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Moderna is testing a new coronavirus vaccine that so many people have been waiting for

March 17th, 2021 at 11:04 AM
Coronavirus Vaccine

According to the most recent stats from Our World in Data, more than 390 million COVID-19 vaccine doses have been administered worldwide, with over 231.5 million people having received at least one jab. The stats include all the vaccine candidates that have been authorized for emergency use in various regions and they are quite promising. As vaccine supply increases, more people get access to coronavirus vaccines, with vaccination campaigns slowly expanding to more categories of people.

There is one large group of people who won’t get access to vaccines anytime soon, but thankfully, it’s also the category that’s the least likely to experience a severe infection. Children under 16 or 18 years of age aren’t eligible for any vaccines, as the drugs have not been tested on this population category. Several of the leading COVID-19 vaccine manufacturers are already expanding tests to children and teens. Among them, Moderna is the first to include babies and young children in the new research.

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Moderna announced a few days ago that it started new trails for updated COVID-19 vaccine versions that should be more effective against the South African mutation. This coronavirus variant has shown that it can evade antibodies, so it can reinfect COVID-19 survivors and reduce the efficacy of current vaccines.

On Tuesday, Moderna revealed the brand new coronavirus vaccine Phase 2/3 trial that seeks to determine the drug’s effectiveness and safety in volunteers aged from six months to 12 years — the KidCOVE study.

Moderna will seek to include 6,750 participants from the US and Canada in the trial, and the company will use the same mRNA-1273 drug that’s currently administered to adults ages 18 and above. Doses will still be administered 28 days apart. The dosage will vary, however, as babies and young children will receive lower doses than adults.

The study will have two parts. In the first one, children under 2 years will receive two shots of either 25, 50, or 100 micrograms. Those between 2 and 12 years old will get doses of 50 or 100 micrograms. Adults currently receive two 100-microgram jabs 28 days apart. The first volunteers will be given the lower doses first and then observed for side-effects. Volunteers joining later will get higher doses. An interim analysis will determine the most appropriate dosage regimen for the various age groups.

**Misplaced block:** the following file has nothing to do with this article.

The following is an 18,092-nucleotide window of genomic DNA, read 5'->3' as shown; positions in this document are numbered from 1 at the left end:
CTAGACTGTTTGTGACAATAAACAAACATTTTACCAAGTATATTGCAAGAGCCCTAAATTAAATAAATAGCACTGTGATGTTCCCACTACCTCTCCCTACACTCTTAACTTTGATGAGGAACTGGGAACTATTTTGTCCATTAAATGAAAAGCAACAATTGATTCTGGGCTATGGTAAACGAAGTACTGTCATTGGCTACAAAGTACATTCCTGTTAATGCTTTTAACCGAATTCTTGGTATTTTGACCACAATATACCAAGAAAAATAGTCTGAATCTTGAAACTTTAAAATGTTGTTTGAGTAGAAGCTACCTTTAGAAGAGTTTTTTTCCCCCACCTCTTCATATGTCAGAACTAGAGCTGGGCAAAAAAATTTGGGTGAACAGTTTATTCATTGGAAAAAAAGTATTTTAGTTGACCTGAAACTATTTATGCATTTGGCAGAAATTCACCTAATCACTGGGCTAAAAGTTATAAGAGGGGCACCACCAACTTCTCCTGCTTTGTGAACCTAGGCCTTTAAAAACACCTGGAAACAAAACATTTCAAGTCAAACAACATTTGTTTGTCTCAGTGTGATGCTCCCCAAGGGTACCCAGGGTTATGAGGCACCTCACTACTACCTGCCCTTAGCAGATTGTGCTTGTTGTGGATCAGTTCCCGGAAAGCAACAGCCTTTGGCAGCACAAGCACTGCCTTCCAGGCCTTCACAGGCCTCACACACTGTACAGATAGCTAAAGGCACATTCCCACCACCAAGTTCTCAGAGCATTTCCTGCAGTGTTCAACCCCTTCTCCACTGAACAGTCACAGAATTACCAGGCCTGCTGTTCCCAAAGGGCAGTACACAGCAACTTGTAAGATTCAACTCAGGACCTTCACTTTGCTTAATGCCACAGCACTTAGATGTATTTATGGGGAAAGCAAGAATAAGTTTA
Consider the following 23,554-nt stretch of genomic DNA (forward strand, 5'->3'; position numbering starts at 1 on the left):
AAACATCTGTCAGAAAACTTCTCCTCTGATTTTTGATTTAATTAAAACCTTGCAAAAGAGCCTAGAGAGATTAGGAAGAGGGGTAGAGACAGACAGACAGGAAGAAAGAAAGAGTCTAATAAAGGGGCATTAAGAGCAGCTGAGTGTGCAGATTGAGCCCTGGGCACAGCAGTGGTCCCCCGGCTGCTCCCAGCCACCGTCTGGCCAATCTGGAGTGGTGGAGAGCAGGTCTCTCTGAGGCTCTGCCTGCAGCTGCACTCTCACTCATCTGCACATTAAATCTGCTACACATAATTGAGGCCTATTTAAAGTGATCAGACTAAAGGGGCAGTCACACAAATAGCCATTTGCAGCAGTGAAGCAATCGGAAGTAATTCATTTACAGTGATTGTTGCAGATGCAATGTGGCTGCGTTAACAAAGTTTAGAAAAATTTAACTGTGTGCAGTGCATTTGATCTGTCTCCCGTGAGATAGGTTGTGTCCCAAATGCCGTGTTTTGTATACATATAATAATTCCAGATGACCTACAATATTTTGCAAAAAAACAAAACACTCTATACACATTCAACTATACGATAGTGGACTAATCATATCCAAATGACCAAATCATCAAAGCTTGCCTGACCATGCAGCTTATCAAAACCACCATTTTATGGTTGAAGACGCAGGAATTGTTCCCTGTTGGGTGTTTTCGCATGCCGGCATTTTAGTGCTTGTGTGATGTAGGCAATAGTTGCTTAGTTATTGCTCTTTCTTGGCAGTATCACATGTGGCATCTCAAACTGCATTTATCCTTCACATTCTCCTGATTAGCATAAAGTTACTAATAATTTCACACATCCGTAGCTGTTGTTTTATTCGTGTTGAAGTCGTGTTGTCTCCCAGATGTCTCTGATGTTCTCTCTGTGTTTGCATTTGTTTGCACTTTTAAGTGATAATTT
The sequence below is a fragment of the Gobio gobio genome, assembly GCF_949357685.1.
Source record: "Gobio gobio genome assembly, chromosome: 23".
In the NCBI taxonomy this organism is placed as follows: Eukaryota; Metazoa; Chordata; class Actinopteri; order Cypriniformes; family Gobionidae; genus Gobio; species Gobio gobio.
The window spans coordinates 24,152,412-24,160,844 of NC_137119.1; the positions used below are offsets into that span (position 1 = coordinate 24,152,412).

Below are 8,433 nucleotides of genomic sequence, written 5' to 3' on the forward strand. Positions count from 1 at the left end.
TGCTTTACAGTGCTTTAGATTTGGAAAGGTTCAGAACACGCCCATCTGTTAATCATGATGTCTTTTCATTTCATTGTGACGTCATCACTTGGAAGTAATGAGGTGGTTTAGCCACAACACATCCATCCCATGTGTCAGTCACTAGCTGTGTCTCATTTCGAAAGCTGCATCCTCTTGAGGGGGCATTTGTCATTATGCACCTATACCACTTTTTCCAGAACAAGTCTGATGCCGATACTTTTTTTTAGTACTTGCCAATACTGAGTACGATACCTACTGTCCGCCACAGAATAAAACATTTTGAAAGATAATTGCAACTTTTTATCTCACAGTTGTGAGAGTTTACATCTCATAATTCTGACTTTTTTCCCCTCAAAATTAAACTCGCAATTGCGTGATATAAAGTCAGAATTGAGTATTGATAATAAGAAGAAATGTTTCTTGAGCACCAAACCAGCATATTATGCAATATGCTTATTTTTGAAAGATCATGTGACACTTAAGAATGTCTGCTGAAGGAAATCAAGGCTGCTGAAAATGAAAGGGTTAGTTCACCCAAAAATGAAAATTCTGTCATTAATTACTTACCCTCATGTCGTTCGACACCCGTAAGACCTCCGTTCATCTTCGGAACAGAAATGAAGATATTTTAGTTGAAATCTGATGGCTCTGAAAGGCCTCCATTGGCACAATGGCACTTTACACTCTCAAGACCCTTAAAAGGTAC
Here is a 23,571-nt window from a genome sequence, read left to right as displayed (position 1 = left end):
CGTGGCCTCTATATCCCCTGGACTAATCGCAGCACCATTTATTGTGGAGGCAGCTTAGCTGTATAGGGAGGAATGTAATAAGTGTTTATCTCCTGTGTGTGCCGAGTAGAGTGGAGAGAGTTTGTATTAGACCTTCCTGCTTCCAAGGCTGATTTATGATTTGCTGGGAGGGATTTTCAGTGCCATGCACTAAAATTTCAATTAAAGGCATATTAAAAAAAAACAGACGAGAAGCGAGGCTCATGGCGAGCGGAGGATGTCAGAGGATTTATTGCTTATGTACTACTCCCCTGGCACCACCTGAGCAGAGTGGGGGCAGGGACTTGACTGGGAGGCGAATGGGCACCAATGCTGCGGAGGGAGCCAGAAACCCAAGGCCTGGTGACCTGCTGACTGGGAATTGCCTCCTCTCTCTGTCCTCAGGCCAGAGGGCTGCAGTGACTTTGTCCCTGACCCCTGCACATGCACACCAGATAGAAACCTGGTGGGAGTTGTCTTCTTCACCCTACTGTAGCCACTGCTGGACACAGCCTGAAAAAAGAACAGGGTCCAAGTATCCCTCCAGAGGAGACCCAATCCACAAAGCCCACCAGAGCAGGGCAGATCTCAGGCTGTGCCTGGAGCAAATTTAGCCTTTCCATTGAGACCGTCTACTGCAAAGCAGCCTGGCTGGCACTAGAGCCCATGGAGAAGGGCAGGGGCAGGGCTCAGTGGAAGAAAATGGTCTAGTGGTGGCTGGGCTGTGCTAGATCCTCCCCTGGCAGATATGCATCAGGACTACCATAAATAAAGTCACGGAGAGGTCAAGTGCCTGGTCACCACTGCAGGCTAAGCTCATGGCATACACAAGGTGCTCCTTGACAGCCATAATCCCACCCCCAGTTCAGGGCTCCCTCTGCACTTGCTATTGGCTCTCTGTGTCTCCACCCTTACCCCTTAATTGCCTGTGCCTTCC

The second part will include a different group of volunteers who will receive the doses according to conclusions from the first part. Like the studies covering the adult population, this part of the study will be randomized and placebo-controlled, meaning that each group of children will have a control group that will only receive a saline solution.

Participants will then be followed 12 months after the second jab. Vaccine efficacy will be inferred through antibody comparisons with young adults between 18-25 who are eligible for the complete vaccination program, but researchers will also look for signs of infection. The study will monitor for side effects in this age group.

Moderna is the first to include babies and young children in its vaccine trials. The company also has a different trial in place that includes 3,000 children ages 12 to 17. Results for that group will be ready by summer, The New York Times reports.

All the other companies who have received Emergency Use Authorization for their vaccine candidates are also working on vaccines for children. AstraZeneca and Oxford began testing the vaccine in Britain in children 6 years and older. Johnson & Johnson plans to test vaccines in babies and young children after testing the drug in older children. Pfizer and BioNTech are studying their drug in children ages 12 to 15, and younger groups will follow. The Pfizer drug is currently available to people over 16.

Separately, doctors have already encountered cases of babies born with coronavirus antibodies in women who caught COVID-19 during pregnancy. Similarly, a Florida woman just gave birth to the first known baby with coronavirus antibodies following vaccination. The woman is a healthcare worker who received her first Moderna dose in January when she was 36 weeks pregnant.

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Chris Smith started writing about gadgets as a hobby, and before he knew it he was sharing his views on tech stuff with readers around the world. Whenever he's not writing about gadgets he miserably fails to stay away from them, although he desperately tries. But that's not necessarily a bad thing.




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